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Commissioner Kadri Simson’s vision for European energy

European Commissioner for Energy, Kadri Simson, tells eolas Magazine that the EU’s ambitions for sustainable energy are “where our future lies” and praises progress being made in Ireland in this regard.

“What is happening right now is a renewables revolution,” says Simson. “This decade, the installed capacity of renewable energy in the EU is set to triple and the past two years have set new records for wind and solar power deployment.”

In the electricity sector, the share of renewables throughout the EU has increased from a rate of 34 per cent in 2019 to 41 per cent in 2022 and Simson is optimistic that this will have further increased when figures for 2023 are released.

In 2024, the EU reached an important milestone as energy use from wind surpassed natural gas for the first time, growing by a record 5,500 hours from 2022 levels. Although cognisant of the progress being made, Simson warns against complacency.

“All these good results do not mean that our work is over; more efforts will be required to achieve the targets,” she states.

The EU has introduced a framework which aims to ensure faster and simpler permitting procedures, working in tandem with new rules to reform market design.

“This will help to further integrate renewables in the electricity system. What we need is a swift and ambitious implementation of the EU framework by member states,” she says.

Renewable energy in Ireland

Simson says that Ireland is “certainly playing its part in keeping up our ambition” in terms of the EU’s broad decarbonisation targets.

“You have set sectoral carbon budgets, you have upgraded your renewable electricity penetration from 30 to 70 per cent. Which is very ambitious in a tight timeframe.”

She adds: “Your plan for a cumulative target of 22GW of wind and solar PV capacity by 2030 will make Ireland a world leader in clean energy. Wind in particular, is one of Ireland’s strengths.

“Ireland already has a lot of vision for harnessing its wind potential. You have earmarked some of your wind for producing renewable hydrogen. You are also investing massively in offshore wind and putting effort into accelerating permitting processes. In this respect, let me commend Ireland for the first auction under the Offshore Renewable Energy Support Scheme.”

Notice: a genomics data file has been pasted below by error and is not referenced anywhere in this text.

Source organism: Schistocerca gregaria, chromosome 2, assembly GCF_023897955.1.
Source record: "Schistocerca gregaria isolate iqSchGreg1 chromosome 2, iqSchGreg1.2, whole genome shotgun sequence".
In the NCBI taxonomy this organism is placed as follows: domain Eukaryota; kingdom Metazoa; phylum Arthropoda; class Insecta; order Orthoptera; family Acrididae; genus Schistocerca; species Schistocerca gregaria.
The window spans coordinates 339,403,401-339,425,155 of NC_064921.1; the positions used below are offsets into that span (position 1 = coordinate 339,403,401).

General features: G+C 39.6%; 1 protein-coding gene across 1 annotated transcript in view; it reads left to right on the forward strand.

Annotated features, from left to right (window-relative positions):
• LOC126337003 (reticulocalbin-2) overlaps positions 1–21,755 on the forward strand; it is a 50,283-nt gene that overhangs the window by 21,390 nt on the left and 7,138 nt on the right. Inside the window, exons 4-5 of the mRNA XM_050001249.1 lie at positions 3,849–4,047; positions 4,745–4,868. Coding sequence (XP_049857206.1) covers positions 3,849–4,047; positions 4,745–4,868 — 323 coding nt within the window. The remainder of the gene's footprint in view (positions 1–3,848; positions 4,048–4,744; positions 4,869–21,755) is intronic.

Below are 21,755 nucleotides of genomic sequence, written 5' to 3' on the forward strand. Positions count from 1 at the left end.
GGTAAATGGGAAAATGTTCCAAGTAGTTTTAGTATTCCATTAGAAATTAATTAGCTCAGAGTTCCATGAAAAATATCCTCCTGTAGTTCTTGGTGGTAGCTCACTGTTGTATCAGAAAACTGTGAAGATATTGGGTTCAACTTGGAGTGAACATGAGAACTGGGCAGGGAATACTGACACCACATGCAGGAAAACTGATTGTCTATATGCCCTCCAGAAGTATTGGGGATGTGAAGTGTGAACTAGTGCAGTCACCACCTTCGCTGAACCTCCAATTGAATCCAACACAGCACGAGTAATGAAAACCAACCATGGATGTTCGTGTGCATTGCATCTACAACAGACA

Asserting that the performance of the broad wind energy sector in Ireland has “surpassed expectations”, Simson states that the progress made in Ireland so far “marks a promising start for the sector”.

Simson, a former Estonian cabinet minister, states that across the EU, renewables have also made “huge strides in transport and heating”.

“In Ireland, what is really encouraging is that heat pumps are now the go to option for new builds. You are also looking more and more into district heating. This is an efficient way to deliver clean and affordable heat while reducing the load on the energy system.”

On her broad vision for the European energy system of the future, Simson says that “a successful energy transition depends on having strong resilient digital and cyber proof power infrastructure”. “Without an electricity network fit for purpose, we will not achieve our REPowerEU goals to replace Russian fossil fuels, nor reach our net zero targets.

“This decade, the installed capacity of renewable energy in the EU is set to triple and the past two years have set new records for wind and solar power deployment.”

Kadri Simson, Commissioner for Energy, European Commission

“We especially need interconnected electricity rates. This is important for our security of supply, for integrating more renewables into member states’ energy markets, and for electrifying the energy system.”

The Celtic Interconnector is expected to be completed by 2027, having been awarded the status of project of common interest, meaning it benefits from a number of incentives including substantially EU funding.

On the interconnector, Simson says: “It will link Ireland and France and benefit consumers in the two countries. It will also allow for more flexible exchange of power flows between mainland Europe and Ireland.”

Concluding, Simson says that the term of the 2019-2024 Commission has been “transformative for the EU energy system”.

“Four years ago at the start of this Commission’s mandate, we knew that huge change was on the horizon. We did not realise however, just how far we would go and how ambitious we would become.

“Russia’s invasion of Ukraine proved that we made the right strategic decision to go all in on the energy transition. This is where our long term and actual freedom lies. Now, we must stay the course. Let us continue working towards cleaner, greener, and more affordable energy for citizens in Ireland and all across Europe.”

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